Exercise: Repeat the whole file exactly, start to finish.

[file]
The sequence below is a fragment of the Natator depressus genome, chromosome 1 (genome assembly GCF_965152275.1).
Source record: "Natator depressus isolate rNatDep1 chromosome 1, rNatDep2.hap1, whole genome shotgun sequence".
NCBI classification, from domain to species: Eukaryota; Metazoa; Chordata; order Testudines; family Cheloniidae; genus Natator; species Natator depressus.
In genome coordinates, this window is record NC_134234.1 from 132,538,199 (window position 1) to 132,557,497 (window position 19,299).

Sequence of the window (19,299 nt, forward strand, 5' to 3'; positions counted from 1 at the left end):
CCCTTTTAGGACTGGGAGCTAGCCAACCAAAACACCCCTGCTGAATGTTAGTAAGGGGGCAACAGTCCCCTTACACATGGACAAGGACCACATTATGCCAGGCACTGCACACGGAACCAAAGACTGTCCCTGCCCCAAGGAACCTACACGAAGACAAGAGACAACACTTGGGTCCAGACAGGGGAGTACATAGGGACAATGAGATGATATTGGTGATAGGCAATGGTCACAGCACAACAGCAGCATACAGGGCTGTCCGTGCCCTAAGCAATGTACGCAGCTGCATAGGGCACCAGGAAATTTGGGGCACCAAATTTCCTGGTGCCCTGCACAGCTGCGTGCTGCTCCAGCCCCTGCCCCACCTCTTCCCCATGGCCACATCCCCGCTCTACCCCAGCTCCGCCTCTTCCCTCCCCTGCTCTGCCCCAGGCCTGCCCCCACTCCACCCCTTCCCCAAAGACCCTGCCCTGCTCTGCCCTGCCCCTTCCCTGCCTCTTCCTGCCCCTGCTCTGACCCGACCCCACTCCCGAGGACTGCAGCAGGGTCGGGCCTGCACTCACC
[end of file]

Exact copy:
The sequence below is a fragment of the Natator depressus genome, chromosome 1 (genome assembly GCF_965152275.1).
Source record: "Natator depressus isolate rNatDep1 chromosome 1, rNatDep2.hap1, whole genome shotgun sequence".
NCBI classification, from domain to species: Eukaryota; Metazoa; Chordata; order Testudines; family Cheloniidae; genus Natator; species Natator depressus.
In genome coordinates, this window is record NC_134234.1 from 132,538,199 (window position 1) to 132,557,497 (window position 19,299).

Sequence of the window (19,299 nt, forward strand, 5' to 3'; positions counted from 1 at the left end):
CCCTTTTAGGACTGGGAGCTAGCCAACCAAAACACCCCTGCTGAATGTTAGTAAGGGGGCAACAGTCCCCTTACACATGGACAAGGACCACATTATGCCAGGCACTGCACACGGAACCAAAGACTGTCCCTGCCCCAAGGAACCTACACGAAGACAAGAGACAACACTTGGGTCCAGACAGGGGAGTACATAGGGACAATGAGATGATATTGGTGATAGGCAATGGTCACAGCACAACAGCAGCATACAGGGCTGTCCGTGCCCTAAGCAATGTACGCAGCTGCATAGGGCACCAGGAAATTTGGGGCACCAAATTTCCTGGTGCCCTGCACAGCTGCGTGCTGCTCCAGCCCCTGCCCCACCTCTTCCCCATGGCCACATCCCCGCTCTACCCCAGCTCCGCCTCTTCCCTCCCCTGCTCTGCCCCAGGCCTGCCCCCACTCCACCCCTTCCCCAAAGACCCTGCCCTGCTCTGCCCTGCCCCTTCCCTGCCTCTTCCTGCCCCTGCTCTGACCCGACCCCACTCCCGAGGACTGCAGCAGGGTCGGGCCTGCACTCACC